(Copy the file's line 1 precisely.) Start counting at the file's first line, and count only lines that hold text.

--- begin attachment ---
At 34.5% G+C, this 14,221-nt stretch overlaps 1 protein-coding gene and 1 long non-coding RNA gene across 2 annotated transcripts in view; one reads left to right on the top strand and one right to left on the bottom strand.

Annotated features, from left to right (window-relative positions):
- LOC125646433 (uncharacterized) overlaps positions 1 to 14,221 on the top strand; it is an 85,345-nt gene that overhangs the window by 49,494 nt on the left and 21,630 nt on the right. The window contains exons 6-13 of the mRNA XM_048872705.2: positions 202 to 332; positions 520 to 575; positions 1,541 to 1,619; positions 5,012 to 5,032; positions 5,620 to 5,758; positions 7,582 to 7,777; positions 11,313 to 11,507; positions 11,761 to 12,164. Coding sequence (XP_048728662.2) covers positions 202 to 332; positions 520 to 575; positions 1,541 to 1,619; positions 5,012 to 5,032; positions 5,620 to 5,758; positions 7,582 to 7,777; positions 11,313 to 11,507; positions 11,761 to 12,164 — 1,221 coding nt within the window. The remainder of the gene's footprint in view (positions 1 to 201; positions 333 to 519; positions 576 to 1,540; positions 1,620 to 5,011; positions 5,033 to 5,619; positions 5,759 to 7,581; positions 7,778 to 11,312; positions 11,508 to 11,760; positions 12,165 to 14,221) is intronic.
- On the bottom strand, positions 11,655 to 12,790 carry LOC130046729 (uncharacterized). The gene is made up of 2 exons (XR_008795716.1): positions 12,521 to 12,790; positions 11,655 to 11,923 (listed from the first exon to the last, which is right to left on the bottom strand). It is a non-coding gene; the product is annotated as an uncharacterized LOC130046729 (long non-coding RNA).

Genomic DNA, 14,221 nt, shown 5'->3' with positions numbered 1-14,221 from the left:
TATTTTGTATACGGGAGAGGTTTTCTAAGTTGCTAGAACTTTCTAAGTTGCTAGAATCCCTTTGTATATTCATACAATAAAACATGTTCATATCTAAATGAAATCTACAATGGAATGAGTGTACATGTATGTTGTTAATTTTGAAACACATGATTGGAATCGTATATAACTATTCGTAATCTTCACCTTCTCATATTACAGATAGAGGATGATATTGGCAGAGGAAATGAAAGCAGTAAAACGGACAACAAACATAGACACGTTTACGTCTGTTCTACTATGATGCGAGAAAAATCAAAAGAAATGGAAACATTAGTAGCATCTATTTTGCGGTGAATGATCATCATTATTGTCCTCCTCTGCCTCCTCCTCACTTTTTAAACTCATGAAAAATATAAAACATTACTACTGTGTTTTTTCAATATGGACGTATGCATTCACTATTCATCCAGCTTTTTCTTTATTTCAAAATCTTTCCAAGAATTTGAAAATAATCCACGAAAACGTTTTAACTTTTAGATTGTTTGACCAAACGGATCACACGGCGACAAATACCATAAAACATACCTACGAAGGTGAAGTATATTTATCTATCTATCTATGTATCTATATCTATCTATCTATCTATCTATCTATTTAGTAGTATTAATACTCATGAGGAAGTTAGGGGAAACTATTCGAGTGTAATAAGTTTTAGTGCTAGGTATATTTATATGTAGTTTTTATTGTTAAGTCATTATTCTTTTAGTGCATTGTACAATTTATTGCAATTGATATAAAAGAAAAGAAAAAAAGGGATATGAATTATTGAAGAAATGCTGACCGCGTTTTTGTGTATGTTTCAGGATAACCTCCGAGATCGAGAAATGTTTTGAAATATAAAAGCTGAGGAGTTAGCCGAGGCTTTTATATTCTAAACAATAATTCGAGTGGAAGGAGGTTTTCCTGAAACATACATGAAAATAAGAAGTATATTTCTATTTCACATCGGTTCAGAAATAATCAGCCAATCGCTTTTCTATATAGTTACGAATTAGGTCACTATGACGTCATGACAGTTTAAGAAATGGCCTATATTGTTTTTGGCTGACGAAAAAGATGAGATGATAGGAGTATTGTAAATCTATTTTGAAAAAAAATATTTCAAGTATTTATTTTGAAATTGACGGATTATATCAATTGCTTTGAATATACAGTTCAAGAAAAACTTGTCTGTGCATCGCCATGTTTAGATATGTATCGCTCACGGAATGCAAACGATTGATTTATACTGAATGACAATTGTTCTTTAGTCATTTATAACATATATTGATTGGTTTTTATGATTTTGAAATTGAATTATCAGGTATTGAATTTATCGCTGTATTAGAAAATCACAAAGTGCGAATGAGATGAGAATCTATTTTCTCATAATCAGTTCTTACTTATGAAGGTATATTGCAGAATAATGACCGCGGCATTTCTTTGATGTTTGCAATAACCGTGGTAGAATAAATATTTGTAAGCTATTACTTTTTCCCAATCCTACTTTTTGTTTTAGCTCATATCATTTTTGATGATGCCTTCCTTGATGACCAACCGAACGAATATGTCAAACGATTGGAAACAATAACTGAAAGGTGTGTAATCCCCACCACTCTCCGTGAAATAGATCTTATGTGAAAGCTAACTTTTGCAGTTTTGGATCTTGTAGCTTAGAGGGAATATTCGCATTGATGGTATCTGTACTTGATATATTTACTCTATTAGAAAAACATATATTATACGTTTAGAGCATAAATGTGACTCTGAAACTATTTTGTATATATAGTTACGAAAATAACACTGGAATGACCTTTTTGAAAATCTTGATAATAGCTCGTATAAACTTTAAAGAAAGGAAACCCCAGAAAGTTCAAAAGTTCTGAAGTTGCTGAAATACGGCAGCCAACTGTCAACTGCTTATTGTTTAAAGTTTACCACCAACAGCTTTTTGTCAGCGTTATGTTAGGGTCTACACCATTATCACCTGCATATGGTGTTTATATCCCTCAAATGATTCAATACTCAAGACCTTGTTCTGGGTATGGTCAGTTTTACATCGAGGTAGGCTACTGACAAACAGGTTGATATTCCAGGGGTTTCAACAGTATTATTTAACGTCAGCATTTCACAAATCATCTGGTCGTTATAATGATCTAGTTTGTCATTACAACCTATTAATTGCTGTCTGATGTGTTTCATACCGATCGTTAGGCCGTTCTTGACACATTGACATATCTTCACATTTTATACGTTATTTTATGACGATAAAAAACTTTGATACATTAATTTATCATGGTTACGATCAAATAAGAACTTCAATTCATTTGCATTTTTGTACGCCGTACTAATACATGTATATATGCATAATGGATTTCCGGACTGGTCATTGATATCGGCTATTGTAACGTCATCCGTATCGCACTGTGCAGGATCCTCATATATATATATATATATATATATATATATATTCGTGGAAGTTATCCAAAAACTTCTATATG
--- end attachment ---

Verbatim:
At 34.5% G+C, this 14,221-nt stretch overlaps 1 protein-coding gene and 1 long non-coding RNA gene across 2 annotated transcripts in view; one reads left to right on the top strand and one right to left on the bottom strand.